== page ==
Tuesday, 9 August 2011

Nature's Harvest Cafe

Quite a while back before I started this blog, I read about Yogi House, a vegetarian organic eatery, in Chic Vegetarian's blog. By the time I had the opportunity to check it out, it was no longer around. Reading about that particular location again in Sunny's blog confirmed my suspicion that Yogi House has closed down. All isn't lost since the new tenant, Nature's Harvest Cafe, deals with the same kind of business.

Like several organic eateries in Singapore, Nature's Harvest Cafe operated under the cafe cum retail shop model. If you are into cooking, you can purchase some of the ingredients they used in their cafes from the retail area. They even conduct classes to teach you how to cook organic dishes, but there is no mention if the recipes of the items in their cafe menu are revealed in the process. I have no doubt that Nature's Harvest is suitable for vegetarians, but vegans might want to take note that dairy is inclusive in their menu in the form of yogurt.

The Food

Healthy Rice Set, S$ 7.00

Brown rice, particularly the one I ate at Harvest, reminded me of a colleague who cringed with disgust whenever she saw me ordering brown rice for lunch. Just like how I never understood what was wrong with brown rice, she failed to comprehend how I could tolerate its awful aftertaste. Healthy Rice of Harvest successfully explained my colleagues' hatred for it though. Despite being a seasoned consumer of brown rice these days, I had to admit the brown rice I had here took quite a while to get used to. For once, I detected the musty aftertaste. I could not say I like it, then again it was not exactly a nightmare either. Besides I managed to mask the taste by drizzling some soup on it.

Unlike most brown rice sets I had taken so far, which was accompanied by clear Chinese soup, minestrone soup was served instead. The lack of variety of ingredients was adequately compensated by the generous quantity of the few available, mainly carrots and black-eyed peas. Its characteristic tangyness was a great way to kickstart the meal. Equally as appetizing was the colorful salad made up of beetroots, carrots, turnips and pea shoots. Again the chef here tried to be different by dressing it up with plum sauce instead of the usual Thousand Island or mayo.

In order to live up to its name of “Healthy Rice Set”, the rest of the sides were either blanched or steamed. At least this was what I speculated since there was no sign of grease at all. These methods of cooking worked well with the fungi and cabbage dishes, which were inherently tasty so little seasoning was required. On the other hand, the bitterness of bok choy was sadly retained, and it seemed like the dark brown sauce did nothing to enhance its taste. Personally I was alright about it but I was certain that the bok choy would disagree with the tastebuds of the greens haters. Overall I was extremely satisfied with this healthy and homely tasting rice set, which was hard to come by when one dined outside.

Sesame Paste Noodles (Cold), S$ 6.00

Cold noodles is largely an Oriental dish, with the Chinese, Japanese and Koreans each concocting a recipe to call their own. Putting aside the differences, it is basically a noodle dish that is served chilled, like it is just taken out of the refrigerator. The version I am most familiar with is Cha Soba, which comprises of green tea flavored buckwheat noodle eaten with a soy sauce like dip. My regular trips to organic eateries these days introduces me to a different kind of cold noodles dish. Instead of soy sauce (with fish sauce added), sesame paste is used.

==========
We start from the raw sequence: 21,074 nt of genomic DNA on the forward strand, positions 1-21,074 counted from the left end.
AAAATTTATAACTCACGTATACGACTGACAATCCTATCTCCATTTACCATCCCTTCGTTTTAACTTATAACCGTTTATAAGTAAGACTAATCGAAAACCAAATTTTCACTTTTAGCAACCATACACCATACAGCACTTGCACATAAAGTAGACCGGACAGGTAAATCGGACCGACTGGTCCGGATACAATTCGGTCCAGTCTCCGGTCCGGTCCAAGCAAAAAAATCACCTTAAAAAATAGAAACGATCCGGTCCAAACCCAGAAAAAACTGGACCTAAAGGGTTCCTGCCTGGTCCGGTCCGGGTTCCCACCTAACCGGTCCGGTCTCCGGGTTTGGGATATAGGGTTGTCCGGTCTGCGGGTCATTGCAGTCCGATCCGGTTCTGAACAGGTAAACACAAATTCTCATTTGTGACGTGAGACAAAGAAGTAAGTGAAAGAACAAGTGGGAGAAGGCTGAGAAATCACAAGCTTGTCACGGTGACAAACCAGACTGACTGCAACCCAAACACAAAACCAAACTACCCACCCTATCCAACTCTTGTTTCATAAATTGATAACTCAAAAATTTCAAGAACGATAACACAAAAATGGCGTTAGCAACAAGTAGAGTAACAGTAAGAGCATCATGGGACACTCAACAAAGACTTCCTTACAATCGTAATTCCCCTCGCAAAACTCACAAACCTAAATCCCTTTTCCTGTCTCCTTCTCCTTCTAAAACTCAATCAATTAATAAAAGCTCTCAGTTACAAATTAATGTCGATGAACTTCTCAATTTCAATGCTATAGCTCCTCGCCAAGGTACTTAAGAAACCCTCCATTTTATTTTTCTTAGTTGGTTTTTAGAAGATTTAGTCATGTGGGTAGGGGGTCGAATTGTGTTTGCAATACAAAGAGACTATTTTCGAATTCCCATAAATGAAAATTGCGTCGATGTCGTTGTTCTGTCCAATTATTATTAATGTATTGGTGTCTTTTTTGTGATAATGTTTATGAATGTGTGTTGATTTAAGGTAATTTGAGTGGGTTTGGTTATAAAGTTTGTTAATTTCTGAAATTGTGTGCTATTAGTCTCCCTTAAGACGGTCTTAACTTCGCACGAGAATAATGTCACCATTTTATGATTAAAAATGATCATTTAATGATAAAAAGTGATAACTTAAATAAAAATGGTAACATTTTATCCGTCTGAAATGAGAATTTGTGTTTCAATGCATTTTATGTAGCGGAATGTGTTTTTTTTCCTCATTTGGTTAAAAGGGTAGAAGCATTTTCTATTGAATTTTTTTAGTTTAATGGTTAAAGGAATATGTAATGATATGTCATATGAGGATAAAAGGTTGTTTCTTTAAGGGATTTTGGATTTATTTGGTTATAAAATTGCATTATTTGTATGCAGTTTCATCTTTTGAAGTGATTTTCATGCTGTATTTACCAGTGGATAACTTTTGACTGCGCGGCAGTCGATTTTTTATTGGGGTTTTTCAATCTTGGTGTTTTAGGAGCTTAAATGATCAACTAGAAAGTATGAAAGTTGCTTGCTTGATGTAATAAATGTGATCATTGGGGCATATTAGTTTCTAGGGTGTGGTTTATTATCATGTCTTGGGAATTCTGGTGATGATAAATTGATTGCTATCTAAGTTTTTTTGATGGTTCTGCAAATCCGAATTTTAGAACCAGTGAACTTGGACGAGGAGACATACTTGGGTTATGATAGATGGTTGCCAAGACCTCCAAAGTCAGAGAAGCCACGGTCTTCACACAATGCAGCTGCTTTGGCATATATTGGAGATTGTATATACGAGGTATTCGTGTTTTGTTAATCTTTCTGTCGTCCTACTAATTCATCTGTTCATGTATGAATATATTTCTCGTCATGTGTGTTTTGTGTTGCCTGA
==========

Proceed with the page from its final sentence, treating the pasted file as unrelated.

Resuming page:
To be honest, before the food arrived, I was worried about the sauce turning out to be some generic condiment with Chinese sesame oil added to it. I may like Chinese sesame oil, but its price of S$ 6.00 heightened my expectation a little. Upon sampling the dish, the nutty flavor of the paste which coupled well with the bouncy ramen rendered my initial apprehension needless. Although the raw julienne vegetables did offset the richness of the gravy a little, they helped to prevent the noodles from drying up too much. Besides they contributed a good amount of crunchiness to the dish. Then there's more crispiness from the rice puffs bits and the sweetness they exuded was a bonus addition to the overall flavor.

Due to my inability to distinguish between peanut butter and sesame paste, I could not vouch for the integrity of this dish. I was aware of the unscrupulous act by some Chinese vendor to substitute sesame paste with the cheaper peanut butter. Regardless, I had enjoyed sesame paste cold noodles by Harvest, hence I couldn't care less.


Browsing through the posts in my archive, I realize my tendency to conclude the ones about organic eateries with a complaint about the price. My recent experience with Barcelos, a slightly more upmarket kind of restaurant that serve mostly non-vegetarian food, taught me that elsewhere is charging more. After going on a plant-based diet for a period of time, I lose touch with the market price of dining in high end areas. Despite calling myself a flexitarian, I keep forgetting that a little meat is allowed in my diet, leading me to subconsciously excluding them totally from my meals.

Anyway, at a typical organic eateries like Harvest, one can easily have a meal at less than S$10. Apart from being served healthier and chemical free food, you get to enjoy a somewhat restaurant like ambiance. Even the service has a more personal touch. So when I am in a generous mood next time, I would head down to these organic cafes instead of the so-called posh restaurants.

Address:149 Rochor Road #02-08/09 Fu Lu Shou Complex S(188425)
Opening Hours:Mon - Sun
Bus Service:-
MRT Station:Bugis

1 comment:

  1. Hi
    I used Pure Vegan B12 spray.There is also a cheaper version that does not advertise vegan but says so on the label called Pure Advantage B12. The ingredients are identical.